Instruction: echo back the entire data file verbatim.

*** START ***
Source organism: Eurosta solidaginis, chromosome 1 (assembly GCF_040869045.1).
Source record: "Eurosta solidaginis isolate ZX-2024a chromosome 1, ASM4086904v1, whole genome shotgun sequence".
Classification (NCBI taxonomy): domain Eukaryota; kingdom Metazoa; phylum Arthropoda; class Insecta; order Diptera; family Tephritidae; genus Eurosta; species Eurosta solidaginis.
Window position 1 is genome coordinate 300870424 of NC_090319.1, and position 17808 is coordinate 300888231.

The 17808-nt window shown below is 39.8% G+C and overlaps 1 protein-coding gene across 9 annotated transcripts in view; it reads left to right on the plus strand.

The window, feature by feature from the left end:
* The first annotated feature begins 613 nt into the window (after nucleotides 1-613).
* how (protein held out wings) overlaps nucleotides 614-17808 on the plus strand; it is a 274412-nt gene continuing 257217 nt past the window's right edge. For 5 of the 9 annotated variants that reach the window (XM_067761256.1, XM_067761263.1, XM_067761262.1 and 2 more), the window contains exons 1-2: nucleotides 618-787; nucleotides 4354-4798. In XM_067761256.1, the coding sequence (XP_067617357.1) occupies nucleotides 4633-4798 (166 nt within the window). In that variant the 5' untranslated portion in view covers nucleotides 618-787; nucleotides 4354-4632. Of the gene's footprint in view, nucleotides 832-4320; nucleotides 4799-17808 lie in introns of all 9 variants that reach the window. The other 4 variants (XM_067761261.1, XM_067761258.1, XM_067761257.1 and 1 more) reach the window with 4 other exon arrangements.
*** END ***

Source organism: Eurosta solidaginis, chromosome 1 (assembly GCF_040869045.1).
Source record: "Eurosta solidaginis isolate ZX-2024a chromosome 1, ASM4086904v1, whole genome shotgun sequence".
Classification (NCBI taxonomy): domain Eukaryota; kingdom Metazoa; phylum Arthropoda; class Insecta; order Diptera; family Tephritidae; genus Eurosta; species Eurosta solidaginis.
Window position 1 is genome coordinate 300870424 of NC_090319.1, and position 17808 is coordinate 300888231.

The 17808-nt window shown below is 39.8% G+C and overlaps 1 protein-coding gene across 9 annotated transcripts in view; it reads left to right on the plus strand.

The window, feature by feature from the left end:
* The first annotated feature begins 613 nt into the window (after nucleotides 1-613).
* how (protein held out wings) overlaps nucleotides 614-17808 on the plus strand; it is a 274412-nt gene continuing 257217 nt past the window's right edge. For 5 of the 9 annotated variants that reach the window (XM_067761256.1, XM_067761263.1, XM_067761262.1 and 2 more), the window contains exons 1-2: nucleotides 618-787; nucleotides 4354-4798. In XM_067761256.1, the coding sequence (XP_067617357.1) occupies nucleotides 4633-4798 (166 nt within the window). In that variant the 5' untranslated portion in view covers nucleotides 618-787; nucleotides 4354-4632. Of the gene's footprint in view, nucleotides 832-4320; nucleotides 4799-17808 lie in introns of all 9 variants that reach the window. The other 4 variants (XM_067761261.1, XM_067761258.1, XM_067761257.1 and 1 more) reach the window with 4 other exon arrangements.